Analysts wary as Dell focuses on fastest-growing market to try to breathe new life into its mobile offerings.
Dell plans to partner China’s top search engine Baidu to develop tablet computers and mobile phones, targeting the Chinese market now dominated by Apple and the Chinese computer company Lenovo.
China is one of the fastest growing markets for tablets and is home to more than 900 million mobile phone subscribers. Analysts said the tie-up could be Dell’s way to revive its flagging tablet business.
Baidu has already announced that it is developing versions of Google’s Android mobile operating system which it has tailored to its own use. Android can be altered to remove Google’s search and apps as the default – which Baidu, as the largest search engine in China and a bitter rival of Google, would seek to do.
But analysts were not hopeful about Dell’s prospects. “I suspect this is just Dell, who has a lot of problems on the mobile and tablet front, grasping at straws to get any kind of publicity that it can to make its product more attractive,” said Michael Clendenin, managing director of technology consultancy RedTech Advisors. “Ultimately in China, I still think it is Apple’s game, still for the iPad and iPhone.”
Dell declined to give a timeline for the launch of the devices, but local Chinese media on Tuesday quoted sources saying that it may be as early as November.
“We have a partnership with Baidu and you know we have the Streak 5 tablet, so the partnership will be in that space,” a Dell spokeswoman told Reuters on Tuesday, adding that both companies were also cooperating on the mobile handset front.
Dell’s Streak 5 is a 5in Android-based smartphone-like tablet (or tablet-like smartphone) which was discontinued in the US last month.
The Dell tie-up underscores Baidu’s efforts to widen its product offerings and leverage its near-80% share of the country’s search market, the world’s largest.
Baidu launched a new mobile application platform last week and offered a glimpse of its upcoming mobile operating system which it hopes will serve a growing number of users accessing the internet from smartphones and tablet computers.
Baidu said it already had partnerships with Dell and other device makers and declined to comment on the new tie-up. Dell said the partnership with Baidu involved the company’s new mobile platform.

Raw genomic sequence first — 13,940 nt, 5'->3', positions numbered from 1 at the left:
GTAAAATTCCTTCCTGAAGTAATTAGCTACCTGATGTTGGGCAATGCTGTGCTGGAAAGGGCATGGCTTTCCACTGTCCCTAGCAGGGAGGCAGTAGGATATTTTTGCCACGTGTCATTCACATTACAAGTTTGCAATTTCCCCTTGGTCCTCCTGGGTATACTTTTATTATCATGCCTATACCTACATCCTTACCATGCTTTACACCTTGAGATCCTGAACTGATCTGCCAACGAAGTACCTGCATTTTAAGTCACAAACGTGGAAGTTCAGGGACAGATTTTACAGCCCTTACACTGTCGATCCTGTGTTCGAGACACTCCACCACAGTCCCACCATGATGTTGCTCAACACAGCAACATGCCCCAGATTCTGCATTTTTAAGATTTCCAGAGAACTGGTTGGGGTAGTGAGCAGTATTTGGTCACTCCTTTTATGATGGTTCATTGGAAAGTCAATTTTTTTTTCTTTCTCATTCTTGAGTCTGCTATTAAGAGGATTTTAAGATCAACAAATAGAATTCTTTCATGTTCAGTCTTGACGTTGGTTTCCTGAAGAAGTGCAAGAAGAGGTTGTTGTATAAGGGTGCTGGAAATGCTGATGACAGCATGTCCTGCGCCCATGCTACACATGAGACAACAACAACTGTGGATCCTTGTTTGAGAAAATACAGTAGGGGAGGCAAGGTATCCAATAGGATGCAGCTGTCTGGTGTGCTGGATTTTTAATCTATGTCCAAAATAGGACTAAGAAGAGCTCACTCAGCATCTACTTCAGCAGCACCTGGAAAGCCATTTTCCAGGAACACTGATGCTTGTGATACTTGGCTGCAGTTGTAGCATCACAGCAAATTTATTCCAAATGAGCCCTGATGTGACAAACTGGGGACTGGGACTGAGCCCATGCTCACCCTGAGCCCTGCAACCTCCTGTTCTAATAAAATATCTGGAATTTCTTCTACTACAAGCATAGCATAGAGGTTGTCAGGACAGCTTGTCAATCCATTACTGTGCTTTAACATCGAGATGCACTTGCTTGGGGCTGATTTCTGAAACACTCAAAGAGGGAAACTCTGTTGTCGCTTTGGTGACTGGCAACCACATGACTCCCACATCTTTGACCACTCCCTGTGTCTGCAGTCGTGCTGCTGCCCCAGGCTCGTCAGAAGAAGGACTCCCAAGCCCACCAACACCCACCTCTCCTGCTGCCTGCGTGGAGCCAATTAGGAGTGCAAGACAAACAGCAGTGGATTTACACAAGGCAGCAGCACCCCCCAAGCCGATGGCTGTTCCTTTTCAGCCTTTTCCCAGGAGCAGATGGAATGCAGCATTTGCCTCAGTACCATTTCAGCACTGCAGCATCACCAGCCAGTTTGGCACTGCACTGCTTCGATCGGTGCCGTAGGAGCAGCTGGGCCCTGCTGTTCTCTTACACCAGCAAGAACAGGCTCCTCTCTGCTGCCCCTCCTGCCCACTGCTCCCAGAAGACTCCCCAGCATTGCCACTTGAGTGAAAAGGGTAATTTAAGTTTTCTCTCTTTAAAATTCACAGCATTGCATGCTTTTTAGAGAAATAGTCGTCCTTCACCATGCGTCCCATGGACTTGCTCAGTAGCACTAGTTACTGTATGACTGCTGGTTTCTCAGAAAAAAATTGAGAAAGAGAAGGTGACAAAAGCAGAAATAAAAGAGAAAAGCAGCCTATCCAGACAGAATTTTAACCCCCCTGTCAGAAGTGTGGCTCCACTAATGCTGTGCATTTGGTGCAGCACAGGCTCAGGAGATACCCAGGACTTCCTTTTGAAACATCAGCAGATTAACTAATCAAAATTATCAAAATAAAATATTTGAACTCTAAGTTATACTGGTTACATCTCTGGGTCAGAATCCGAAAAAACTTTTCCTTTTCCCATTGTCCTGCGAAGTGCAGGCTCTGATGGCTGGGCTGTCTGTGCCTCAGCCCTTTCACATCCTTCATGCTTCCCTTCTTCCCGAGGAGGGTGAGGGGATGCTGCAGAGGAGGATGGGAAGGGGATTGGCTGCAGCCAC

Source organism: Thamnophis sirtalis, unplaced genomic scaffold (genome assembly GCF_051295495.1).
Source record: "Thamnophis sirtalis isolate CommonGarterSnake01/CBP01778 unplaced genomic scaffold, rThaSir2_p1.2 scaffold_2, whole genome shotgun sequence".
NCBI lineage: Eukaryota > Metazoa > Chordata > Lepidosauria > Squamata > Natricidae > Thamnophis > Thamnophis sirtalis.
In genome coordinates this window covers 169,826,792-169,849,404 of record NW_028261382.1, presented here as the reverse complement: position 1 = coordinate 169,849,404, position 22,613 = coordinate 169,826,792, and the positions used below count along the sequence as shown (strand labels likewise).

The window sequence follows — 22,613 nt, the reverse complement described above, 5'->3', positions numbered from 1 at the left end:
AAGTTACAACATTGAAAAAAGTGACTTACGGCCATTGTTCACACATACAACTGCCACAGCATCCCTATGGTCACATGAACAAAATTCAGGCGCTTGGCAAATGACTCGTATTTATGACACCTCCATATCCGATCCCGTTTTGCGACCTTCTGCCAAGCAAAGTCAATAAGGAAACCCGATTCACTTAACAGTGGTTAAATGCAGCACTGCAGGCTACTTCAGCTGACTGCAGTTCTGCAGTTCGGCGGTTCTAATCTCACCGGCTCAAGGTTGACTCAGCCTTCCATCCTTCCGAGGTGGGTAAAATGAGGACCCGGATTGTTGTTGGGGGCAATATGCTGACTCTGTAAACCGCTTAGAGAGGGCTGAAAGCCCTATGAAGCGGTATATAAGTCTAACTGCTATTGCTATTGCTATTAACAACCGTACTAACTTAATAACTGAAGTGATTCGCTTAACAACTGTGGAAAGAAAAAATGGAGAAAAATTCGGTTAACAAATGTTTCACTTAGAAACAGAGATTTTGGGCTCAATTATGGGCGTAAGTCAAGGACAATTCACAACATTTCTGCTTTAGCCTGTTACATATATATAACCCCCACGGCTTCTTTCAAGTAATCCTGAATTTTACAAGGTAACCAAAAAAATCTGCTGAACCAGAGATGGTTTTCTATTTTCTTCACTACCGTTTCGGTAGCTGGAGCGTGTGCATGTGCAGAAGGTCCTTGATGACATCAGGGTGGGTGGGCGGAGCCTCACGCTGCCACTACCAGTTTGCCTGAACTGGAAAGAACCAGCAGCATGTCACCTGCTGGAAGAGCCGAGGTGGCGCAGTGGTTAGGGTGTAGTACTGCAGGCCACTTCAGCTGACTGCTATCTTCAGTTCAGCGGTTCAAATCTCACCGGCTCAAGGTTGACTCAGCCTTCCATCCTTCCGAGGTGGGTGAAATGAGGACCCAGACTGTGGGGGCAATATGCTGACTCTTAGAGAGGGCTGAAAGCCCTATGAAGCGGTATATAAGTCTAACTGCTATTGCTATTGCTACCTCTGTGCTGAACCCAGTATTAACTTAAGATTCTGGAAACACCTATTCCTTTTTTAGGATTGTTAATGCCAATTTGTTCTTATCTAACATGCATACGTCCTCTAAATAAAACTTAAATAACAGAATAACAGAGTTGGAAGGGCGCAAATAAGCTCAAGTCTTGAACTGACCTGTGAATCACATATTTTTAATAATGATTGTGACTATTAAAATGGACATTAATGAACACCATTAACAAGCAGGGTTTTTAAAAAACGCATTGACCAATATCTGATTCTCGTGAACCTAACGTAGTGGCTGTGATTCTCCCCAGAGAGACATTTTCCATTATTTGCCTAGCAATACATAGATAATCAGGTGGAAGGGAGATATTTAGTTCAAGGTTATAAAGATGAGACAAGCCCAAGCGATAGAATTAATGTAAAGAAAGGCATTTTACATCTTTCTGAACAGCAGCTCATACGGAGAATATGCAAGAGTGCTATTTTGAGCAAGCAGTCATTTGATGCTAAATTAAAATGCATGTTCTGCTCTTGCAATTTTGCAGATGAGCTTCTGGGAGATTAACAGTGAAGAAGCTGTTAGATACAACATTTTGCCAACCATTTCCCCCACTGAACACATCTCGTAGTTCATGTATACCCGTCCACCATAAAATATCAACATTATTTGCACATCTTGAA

A Dell-Baidu tieup would be the latest in a series of developments re-shaping the mobile devices market.
Last month, Google said it would acquire Motorola Mobility Holdings for $12.5bn (£7.7bn), in a move that could put Google into a lower-margin manufacturing business and pit it against as many as 38 other handset companies that use Google’s Android software.
Google has not said whether it will divest the manufacturing element of Motorola Mobility: it has indicated that its main aim is to gain patents owned by Motorola to fight lawsuits against Android coming from Apple and Microsoft.
“Dell has got nothing to lose, they don’t have a big mobile presence, so by partnering Baidu, they will probably get some momentum for their mobile products,” said Sandy Shen, a Shanghai-based research director with Gartner.
Dell has chosen China to launch new products before. In 2009, Dell announced it will enter the smartphone market starting in China before moving into Brazil.
Dell said in June it had chosen to launch its new 10in Android tablet in China this summer, passing up on a US and European launch, in a sign of the market’s growing importance to the company.
Dell’s China sales grew 22% in the first quarter while its retail presence in China exceeds 10,000 sales points. The Far East is Dell’s strongest growth market, reflecting general trends in the personal computer market where North America and Europe have seen slowdowns in sales of Windows PCs, a key market for Dell. Tablet sales are still seeing strong growth in those areas, but principally for Apple’s iPad.
The deal is unlikely to have an impact on Apple’s quest for the hearts and minds of smartphone customers, analysts said. Technology heavyweights have failed so far to take a significant bite out of the iPad’s success.
Hewlett-Packard Co said it would kill its TouchPad after just seven weeks on shelves, joining Dell’s Streak 5 in the tablet graveyard. Weak sales for many offerings suggest others are likely to follow.
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